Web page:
Missouri Lawyers Corner

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This article was updated to reflect changes in the law, which took effect Aug. 28, 2021.
Supreme Court of Missouri en banc October 5, 2021 Effective October 5, 2021 In re:  Adult and Child Protection Forms ORDER
  BY JENNIFER A. DAVIS[1]  
Servicemen and women oftentimes face unique challenges when leaving active duty and readjusting to civilian life.  As explained by U.S. Veterans Magazine, these challenges include:
Everyone needs a lawyer at some point in their lives — whether you’re dealing with a divorce or need a will drawn up, professional legal assistance can make your life much easier. Unfortunately that assistance can quickly become unaffordable. And that’s the problem that Mid-Missouri Legal Services wants to solve.
WILLS AND ESTATES IN MISSOURI The Missouri Probate Code, or RSMo Chapters 472-475, governs the payment of debts and distributions of the deceased individual’s assets. This body of law is highly statutory and Chapters 472-475 is the best resource for any questions you may have.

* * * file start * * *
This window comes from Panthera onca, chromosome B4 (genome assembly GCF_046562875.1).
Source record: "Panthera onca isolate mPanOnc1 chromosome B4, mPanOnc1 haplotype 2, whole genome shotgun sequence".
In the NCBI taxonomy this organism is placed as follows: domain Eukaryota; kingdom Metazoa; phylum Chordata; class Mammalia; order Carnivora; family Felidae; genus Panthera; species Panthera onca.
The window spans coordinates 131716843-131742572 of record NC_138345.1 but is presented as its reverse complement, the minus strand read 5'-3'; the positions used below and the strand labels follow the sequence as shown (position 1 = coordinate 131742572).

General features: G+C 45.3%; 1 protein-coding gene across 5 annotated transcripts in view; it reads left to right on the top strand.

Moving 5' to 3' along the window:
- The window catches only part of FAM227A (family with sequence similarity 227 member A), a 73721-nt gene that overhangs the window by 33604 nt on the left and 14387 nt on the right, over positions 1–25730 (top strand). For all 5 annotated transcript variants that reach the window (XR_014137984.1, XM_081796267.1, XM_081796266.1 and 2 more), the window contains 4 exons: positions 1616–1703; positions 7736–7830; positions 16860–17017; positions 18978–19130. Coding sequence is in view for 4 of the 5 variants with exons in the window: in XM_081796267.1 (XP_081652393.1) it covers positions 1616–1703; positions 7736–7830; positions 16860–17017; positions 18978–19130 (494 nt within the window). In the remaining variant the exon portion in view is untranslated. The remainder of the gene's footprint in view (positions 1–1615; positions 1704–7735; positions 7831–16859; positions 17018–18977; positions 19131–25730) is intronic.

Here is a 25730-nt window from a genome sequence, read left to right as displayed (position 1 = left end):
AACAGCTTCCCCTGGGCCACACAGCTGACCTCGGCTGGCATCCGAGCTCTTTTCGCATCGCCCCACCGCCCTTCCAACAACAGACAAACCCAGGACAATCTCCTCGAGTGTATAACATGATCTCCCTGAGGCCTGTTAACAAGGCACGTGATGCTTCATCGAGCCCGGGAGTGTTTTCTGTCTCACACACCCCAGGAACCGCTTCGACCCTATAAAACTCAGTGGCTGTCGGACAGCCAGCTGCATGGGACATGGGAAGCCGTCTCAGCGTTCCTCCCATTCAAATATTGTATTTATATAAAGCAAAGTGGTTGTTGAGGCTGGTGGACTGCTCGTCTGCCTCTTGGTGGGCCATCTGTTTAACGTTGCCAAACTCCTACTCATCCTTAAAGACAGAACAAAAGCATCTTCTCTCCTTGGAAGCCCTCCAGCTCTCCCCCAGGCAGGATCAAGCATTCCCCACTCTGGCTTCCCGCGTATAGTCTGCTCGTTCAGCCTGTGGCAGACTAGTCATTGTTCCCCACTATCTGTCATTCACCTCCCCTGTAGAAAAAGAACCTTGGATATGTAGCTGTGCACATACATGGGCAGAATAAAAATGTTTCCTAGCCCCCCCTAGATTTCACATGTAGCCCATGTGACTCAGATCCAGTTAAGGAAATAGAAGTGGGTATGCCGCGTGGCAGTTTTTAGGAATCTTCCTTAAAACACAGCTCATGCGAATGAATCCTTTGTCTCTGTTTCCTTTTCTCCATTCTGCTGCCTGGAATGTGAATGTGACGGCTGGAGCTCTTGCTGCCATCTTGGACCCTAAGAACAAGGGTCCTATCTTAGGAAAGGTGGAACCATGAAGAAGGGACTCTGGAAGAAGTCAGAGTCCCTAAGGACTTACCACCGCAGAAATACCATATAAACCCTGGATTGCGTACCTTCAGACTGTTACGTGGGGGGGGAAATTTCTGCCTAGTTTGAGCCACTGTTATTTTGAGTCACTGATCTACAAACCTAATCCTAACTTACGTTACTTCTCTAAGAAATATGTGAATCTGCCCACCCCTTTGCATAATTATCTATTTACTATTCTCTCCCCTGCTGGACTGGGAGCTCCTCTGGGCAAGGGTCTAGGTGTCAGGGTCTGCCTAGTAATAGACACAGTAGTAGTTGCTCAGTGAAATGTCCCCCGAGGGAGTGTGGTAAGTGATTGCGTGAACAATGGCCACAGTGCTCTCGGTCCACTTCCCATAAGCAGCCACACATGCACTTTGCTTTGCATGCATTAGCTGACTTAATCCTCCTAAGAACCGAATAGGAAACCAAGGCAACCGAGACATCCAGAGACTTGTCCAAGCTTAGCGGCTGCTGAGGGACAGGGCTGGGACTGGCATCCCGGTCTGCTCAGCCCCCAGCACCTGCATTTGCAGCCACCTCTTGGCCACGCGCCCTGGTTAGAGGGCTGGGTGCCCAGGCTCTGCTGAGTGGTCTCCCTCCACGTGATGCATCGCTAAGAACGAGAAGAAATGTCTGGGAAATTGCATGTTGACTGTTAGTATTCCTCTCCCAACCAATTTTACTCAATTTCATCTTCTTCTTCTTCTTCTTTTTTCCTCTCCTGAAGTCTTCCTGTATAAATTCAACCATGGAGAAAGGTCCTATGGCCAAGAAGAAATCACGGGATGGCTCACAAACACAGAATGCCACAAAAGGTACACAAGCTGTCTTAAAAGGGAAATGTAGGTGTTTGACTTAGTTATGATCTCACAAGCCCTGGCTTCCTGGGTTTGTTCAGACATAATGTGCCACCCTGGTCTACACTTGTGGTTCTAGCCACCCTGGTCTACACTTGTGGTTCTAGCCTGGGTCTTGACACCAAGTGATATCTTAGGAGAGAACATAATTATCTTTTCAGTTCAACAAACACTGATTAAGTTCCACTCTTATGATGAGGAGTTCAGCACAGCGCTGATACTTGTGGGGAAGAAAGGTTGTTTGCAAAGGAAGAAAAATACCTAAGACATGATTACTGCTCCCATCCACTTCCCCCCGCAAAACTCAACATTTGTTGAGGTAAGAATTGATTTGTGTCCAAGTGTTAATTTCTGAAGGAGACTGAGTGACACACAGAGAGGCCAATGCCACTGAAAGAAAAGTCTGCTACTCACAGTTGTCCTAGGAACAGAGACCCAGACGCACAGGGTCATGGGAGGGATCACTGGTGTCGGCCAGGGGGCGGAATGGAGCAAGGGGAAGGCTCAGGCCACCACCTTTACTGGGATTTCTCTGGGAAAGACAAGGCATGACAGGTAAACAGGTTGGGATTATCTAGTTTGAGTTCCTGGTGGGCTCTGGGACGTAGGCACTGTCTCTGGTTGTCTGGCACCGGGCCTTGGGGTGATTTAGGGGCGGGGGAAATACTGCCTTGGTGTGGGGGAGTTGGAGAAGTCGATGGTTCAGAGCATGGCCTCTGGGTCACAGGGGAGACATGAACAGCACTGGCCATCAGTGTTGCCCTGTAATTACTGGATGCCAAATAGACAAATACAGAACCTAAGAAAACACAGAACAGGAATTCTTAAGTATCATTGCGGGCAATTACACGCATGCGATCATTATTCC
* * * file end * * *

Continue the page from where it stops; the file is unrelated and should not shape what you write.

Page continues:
Legal Services Corporation (LSC) Honors Missouri Attorneys for Pro Bono Service  
In 2011, there were five vacant lots at the corner of Wabash Avenue and East 29th Street in Kansas City, Missouri, that residents considered an eyesore. The intersection in the city’s Key Coalition neighborhood had faded in the last few decades as residents with money left. But thanks to Dre Taylor, a local social entrepreneur, those lots were transformed into a thriving urban farm by 2016.  
The Missouri Lawyers Corner provides articles and information pertinent to legal aid and private lawyers who represent low-income and disadvantaged individuals in Missouri.  You can access this section of the website by clicking on the Lawyers Info button on the blue block area at the top of the page or click the link below.   Missouri Lawyers Corner
Legal Services Corporation (LSC) - 2017 Justice Gap Report - Measuring the Civil Legal Needs of Low-income Americans The Justice Gap: Measuring the Unmet Civil Legal Needs of Low-income Americans report explores the “justice gap,” the difference between the civil legal needs of low-income Americans and the resources available to meet those needs in 2017.